Wednesday, 14 October 2015


Post-Launch Review
Developer: Blackpowder Games
Released: March 2014
Played: complete in 5h:42min


You've washed up on shore in colonial Virginia in the 1600s. The colony is deserted; the only people you see are animalistic Spanish conquistadors who attack on sight and a mysterious woman in red who warns you away. As you explore you discover hints of a supernatural force, evil spirits, a shadow world, and the wraiths of the colonists who will slowly lead you to piece together what happened to the colony.

At Launch

Betrayer earned average review scores of 62%. Reviewers enjoyed the visuals and atmosphere, but most felt that the gameplay was repetitive and lacking, or that the game was a little too long.

Post Launch

Several updates have been released to add a few minor new features (enemy type, consumable weapon, new hazard), tweak enemy vision balance, improve gamepad support, add more options, fix bugs, and add language support. 

The first thing you'll notice about Betrayer is the colour scheme - or rather, lack thereof. The entire game is rendered in high-contrast black and white, except for important objects and enemies that have a red tint. The style is immediately distinctive and makes the game look a lot better and more interesting than it might otherwise have been. The downside is that it makes most of the areas look the same even when geography and vegetation varies. The other world is even more visually effective - the darkness and the shorter vision distance make it feel murky and oppressive and spooky, which works well with the creepy-looking spirits and wraiths.

Betrayer's story is darker and more complex than it might appear at first glance. Well, actually, it's pretty dark at first glance, too. It's worth finding all the information you can because a lot happened before you arrived.
The process of discovering what happened to the colony involves a lot of exploring and dealing with spirits. A big part of finding the people and places you need to visit is with an "auditory compass": you press a button to listen, and you'll hear ghostly whispers from the direction you need to travel. The whispers are more intense the closer your facing and distance are to the objective. I really enjoyed this type of exploration when the objectives weren't marked on the map, but even if they are, you can choose to disable map markers.

Speaking of markers, Betrayer doesn't feature a quest log or objective markers of any kind, so you have to poke around on your own. Everything you find is extensively documented in your journal so you can go back and look at your notes, but figuring out what to do is largely up to you.
I enjoyed the exploration and piecing together the mystery of the colony's doom, but I do wish the environments were a little more fleshed out with geographical landmarks for important locations. I don't expect every event to have taken place at a distinctive rock or tree - that would make things too easy - but maybe a little bit more detail than just trees and grass. The hill in the Fort Henry area is a good example of what I'd like more of - a natural feature that's recognizable without looking at the map.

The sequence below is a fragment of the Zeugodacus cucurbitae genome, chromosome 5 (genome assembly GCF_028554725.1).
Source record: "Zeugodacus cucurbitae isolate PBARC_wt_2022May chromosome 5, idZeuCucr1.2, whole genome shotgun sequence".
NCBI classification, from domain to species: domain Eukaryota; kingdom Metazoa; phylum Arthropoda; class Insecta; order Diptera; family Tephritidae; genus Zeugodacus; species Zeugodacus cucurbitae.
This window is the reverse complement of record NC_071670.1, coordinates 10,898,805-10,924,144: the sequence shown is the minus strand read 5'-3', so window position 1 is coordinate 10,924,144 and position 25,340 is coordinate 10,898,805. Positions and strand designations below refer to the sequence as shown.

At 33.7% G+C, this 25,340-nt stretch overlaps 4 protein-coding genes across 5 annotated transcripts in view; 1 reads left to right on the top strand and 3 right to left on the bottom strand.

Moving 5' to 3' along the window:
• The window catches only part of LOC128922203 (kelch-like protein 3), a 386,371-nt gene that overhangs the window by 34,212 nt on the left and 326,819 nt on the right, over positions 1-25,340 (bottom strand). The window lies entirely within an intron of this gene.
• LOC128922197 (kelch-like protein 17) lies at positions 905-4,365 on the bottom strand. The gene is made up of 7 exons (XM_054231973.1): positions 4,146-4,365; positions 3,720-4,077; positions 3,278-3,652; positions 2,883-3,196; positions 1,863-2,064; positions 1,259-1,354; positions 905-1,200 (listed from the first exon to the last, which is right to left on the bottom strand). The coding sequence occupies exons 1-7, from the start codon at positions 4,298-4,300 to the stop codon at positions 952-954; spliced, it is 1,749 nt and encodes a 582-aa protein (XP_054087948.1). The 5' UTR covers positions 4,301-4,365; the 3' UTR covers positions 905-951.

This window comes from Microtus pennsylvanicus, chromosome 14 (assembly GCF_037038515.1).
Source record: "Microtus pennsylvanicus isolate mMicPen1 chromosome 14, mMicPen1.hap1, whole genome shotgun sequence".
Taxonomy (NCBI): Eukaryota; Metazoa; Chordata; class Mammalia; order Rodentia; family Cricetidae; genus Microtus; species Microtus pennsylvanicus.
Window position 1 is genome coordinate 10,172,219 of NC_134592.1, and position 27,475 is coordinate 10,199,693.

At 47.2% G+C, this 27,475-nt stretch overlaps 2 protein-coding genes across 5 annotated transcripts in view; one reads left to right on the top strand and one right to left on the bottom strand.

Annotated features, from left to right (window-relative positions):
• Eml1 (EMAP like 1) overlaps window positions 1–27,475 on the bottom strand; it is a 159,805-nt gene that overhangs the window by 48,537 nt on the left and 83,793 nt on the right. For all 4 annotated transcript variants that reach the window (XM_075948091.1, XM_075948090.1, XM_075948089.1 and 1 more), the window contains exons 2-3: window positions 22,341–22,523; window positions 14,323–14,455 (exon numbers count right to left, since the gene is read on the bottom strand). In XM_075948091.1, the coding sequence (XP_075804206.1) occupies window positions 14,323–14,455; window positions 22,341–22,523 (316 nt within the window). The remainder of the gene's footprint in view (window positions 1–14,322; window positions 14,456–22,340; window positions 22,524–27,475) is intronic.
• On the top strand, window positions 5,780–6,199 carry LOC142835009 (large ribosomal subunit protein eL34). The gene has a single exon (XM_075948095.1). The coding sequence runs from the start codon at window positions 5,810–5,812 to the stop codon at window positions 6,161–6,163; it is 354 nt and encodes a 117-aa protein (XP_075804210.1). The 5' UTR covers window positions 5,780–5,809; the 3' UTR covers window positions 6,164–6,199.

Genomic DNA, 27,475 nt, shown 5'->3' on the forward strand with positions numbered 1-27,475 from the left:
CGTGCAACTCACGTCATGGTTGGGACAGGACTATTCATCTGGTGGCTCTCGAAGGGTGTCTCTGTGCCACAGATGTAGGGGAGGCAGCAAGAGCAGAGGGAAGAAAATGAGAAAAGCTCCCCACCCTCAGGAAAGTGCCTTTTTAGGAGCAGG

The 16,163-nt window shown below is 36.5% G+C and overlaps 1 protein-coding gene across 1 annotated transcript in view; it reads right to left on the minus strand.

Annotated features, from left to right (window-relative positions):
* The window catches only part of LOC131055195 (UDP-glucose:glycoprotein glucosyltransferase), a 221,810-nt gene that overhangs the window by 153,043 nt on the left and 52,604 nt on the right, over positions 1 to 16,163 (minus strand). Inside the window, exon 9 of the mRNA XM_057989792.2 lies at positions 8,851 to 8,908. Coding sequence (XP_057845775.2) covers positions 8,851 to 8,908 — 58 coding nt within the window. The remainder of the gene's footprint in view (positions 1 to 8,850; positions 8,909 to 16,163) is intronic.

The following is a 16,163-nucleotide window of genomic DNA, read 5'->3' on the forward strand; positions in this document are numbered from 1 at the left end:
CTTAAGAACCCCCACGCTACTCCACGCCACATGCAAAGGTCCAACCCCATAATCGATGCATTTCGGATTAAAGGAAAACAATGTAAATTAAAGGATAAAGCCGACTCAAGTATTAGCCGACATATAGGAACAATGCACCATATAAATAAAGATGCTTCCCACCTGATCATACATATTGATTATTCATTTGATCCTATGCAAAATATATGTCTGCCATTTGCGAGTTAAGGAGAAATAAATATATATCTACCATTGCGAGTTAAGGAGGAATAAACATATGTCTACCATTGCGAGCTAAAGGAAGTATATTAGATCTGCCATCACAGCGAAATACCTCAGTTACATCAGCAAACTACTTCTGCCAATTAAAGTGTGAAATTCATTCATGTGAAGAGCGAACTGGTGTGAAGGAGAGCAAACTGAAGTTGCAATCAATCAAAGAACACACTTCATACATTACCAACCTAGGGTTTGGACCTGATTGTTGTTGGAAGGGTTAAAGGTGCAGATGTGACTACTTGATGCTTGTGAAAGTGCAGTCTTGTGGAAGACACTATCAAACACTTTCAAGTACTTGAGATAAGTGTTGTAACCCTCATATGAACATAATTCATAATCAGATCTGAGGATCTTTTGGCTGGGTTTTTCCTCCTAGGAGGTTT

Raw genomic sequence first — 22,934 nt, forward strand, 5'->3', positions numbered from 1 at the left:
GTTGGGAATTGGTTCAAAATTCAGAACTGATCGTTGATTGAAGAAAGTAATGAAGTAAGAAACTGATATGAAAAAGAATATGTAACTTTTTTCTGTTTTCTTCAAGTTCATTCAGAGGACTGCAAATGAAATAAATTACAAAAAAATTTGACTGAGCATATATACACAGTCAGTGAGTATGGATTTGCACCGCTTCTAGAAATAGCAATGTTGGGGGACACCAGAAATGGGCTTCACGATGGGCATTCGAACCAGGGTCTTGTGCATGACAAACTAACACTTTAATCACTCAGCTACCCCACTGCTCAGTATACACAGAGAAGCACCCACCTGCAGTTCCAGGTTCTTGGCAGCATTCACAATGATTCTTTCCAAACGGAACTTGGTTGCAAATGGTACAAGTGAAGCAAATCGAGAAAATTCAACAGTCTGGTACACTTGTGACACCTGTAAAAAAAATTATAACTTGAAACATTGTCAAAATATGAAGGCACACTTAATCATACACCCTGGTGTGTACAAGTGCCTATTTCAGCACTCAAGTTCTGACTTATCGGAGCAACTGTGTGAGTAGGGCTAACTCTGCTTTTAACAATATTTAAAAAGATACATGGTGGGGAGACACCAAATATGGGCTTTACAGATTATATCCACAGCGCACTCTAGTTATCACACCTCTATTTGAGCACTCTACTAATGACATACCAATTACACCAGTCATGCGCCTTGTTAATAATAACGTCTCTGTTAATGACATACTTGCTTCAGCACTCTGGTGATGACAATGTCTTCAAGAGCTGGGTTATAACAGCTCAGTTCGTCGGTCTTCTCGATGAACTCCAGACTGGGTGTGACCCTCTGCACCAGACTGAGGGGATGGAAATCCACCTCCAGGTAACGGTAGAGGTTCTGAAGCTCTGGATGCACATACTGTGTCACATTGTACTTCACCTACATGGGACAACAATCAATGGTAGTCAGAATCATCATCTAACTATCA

I did find that gameplay got a bit repetitive. After you're introduced to the mechanics in the first open zone, you know how the entire game will play. Not enough is done mechanically to keep play feeling fresh and engaging, and part of that is down to the visual similarity of all the zones - I've played games without significant gameplay variation that keep me engaged as I see new sights and discover new environments, but that doesn't really happen here.
The finale of the game, including the Forbidden Woods area and the conclusion of the story, are remarkably creepy - even more so than the rest of the game. The Forbidden Woods force you into the dark world without ringing a bell like everywhere else, so automatically you have a cue that something is different here, there's a power in the woods. The audio cues are also especially unsettling with occasional loud cracking as if something huge is breaking thick branches, and a maybe-it's-breathing-but-it's-probably-wind moaning. There's also no wind like in the other areas. Great region.

In the end the story turns out to be more tragic than outright horror, but again, you don't get the whole picture unless you've found a lot of journal scraps and pieced events together. I won't spoil what happened, but let's just say it's not the happiest of endings and it's an apt fit with the atmosphere and tone of the rest of the game.

Betrayer is a solid game with its own unique style and a storytelling structure I really enjoy. While it is a little lacking in some areas, it lets you discover its story on its own, and the quality of that story kept me engaged.

Recommendation: play it.


  1. Is there any way that you could add a post launch score? So, if at launch this was a 62% -- Would you give it a C now?

    1. I don't do scores for reasons listed here: